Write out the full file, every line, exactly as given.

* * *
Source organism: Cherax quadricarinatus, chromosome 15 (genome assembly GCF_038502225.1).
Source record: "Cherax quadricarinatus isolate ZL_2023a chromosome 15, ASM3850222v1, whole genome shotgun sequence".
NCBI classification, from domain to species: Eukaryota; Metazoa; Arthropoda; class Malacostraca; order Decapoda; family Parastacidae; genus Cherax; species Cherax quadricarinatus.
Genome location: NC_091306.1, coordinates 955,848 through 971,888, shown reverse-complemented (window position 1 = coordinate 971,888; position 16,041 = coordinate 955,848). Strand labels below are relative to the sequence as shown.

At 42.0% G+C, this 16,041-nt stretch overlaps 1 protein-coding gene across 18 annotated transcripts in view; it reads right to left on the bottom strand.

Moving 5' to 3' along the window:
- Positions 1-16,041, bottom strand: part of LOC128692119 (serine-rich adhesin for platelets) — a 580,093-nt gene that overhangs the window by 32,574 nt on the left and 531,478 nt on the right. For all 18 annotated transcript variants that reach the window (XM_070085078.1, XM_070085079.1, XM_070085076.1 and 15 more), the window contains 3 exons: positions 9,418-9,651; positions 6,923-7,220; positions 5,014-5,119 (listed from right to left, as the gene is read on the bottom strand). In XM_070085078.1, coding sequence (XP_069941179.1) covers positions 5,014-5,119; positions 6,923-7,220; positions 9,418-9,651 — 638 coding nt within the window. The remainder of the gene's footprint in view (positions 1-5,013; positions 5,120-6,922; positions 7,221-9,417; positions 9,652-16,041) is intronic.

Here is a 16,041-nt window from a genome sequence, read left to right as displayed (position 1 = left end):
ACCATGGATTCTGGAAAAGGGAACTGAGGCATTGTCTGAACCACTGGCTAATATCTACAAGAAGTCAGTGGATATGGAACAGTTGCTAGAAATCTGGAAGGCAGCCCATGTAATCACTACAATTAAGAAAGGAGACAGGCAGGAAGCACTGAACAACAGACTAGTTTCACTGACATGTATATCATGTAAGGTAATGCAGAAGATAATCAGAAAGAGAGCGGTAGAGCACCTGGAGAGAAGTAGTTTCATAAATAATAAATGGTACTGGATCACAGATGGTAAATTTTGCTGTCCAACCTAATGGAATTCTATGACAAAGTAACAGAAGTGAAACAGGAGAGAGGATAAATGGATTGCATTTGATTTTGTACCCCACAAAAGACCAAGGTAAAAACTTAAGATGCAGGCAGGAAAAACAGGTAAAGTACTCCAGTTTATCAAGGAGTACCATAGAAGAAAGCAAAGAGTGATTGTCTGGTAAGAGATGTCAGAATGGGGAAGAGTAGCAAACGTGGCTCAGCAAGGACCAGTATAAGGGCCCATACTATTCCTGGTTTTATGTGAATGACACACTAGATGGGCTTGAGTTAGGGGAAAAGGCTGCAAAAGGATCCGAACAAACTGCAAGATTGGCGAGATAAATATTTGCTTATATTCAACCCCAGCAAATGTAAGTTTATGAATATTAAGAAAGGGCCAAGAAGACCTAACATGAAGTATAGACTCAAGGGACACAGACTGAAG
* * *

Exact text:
Source organism: Cherax quadricarinatus, chromosome 15 (genome assembly GCF_038502225.1).
Source record: "Cherax quadricarinatus isolate ZL_2023a chromosome 15, ASM3850222v1, whole genome shotgun sequence".
NCBI classification, from domain to species: Eukaryota; Metazoa; Arthropoda; class Malacostraca; order Decapoda; family Parastacidae; genus Cherax; species Cherax quadricarinatus.
Genome location: NC_091306.1, coordinates 955,848 through 971,888, shown reverse-complemented (window position 1 = coordinate 971,888; position 16,041 = coordinate 955,848). Strand labels below are relative to the sequence as shown.

At 42.0% G+C, this 16,041-nt stretch overlaps 1 protein-coding gene across 18 annotated transcripts in view; it reads right to left on the bottom strand.

Moving 5' to 3' along the window:
- Positions 1-16,041, bottom strand: part of LOC128692119 (serine-rich adhesin for platelets) — a 580,093-nt gene that overhangs the window by 32,574 nt on the left and 531,478 nt on the right. For all 18 annotated transcript variants that reach the window (XM_070085078.1, XM_070085079.1, XM_070085076.1 and 15 more), the window contains 3 exons: positions 9,418-9,651; positions 6,923-7,220; positions 5,014-5,119 (listed from right to left, as the gene is read on the bottom strand). In XM_070085078.1, coding sequence (XP_069941179.1) covers positions 5,014-5,119; positions 6,923-7,220; positions 9,418-9,651 — 638 coding nt within the window. The remainder of the gene's footprint in view (positions 1-5,013; positions 5,120-6,922; positions 7,221-9,417; positions 9,652-16,041) is intronic.

Here is a 16,041-nt window from a genome sequence, read left to right as displayed (position 1 = left end):
ACCATGGATTCTGGAAAAGGGAACTGAGGCATTGTCTGAACCACTGGCTAATATCTACAAGAAGTCAGTGGATATGGAACAGTTGCTAGAAATCTGGAAGGCAGCCCATGTAATCACTACAATTAAGAAAGGAGACAGGCAGGAAGCACTGAACAACAGACTAGTTTCACTGACATGTATATCATGTAAGGTAATGCAGAAGATAATCAGAAAGAGAGCGGTAGAGCACCTGGAGAGAAGTAGTTTCATAAATAATAAATGGTACTGGATCACAGATGGTAAATTTTGCTGTCCAACCTAATGGAATTCTATGACAAAGTAACAGAAGTGAAACAGGAGAGAGGATAAATGGATTGCATTTGATTTTGTACCCCACAAAAGACCAAGGTAAAAACTTAAGATGCAGGCAGGAAAAACAGGTAAAGTACTCCAGTTTATCAAGGAGTACCATAGAAGAAAGCAAAGAGTGATTGTCTGGTAAGAGATGTCAGAATGGGGAAGAGTAGCAAACGTGGCTCAGCAAGGACCAGTATAAGGGCCCATACTATTCCTGGTTTTATGTGAATGACACACTAGATGGGCTTGAGTTAGGGGAAAAGGCTGCAAAAGGATCCGAACAAACTGCAAGATTGGCGAGATAAATATTTGCTTATATTCAACCCCAGCAAATGTAAGTTTATGAATATTAAGAAAGGGCCAAGAAGACCTAACATGAAGTATAGACTCAAGGGACACAGACTGAAG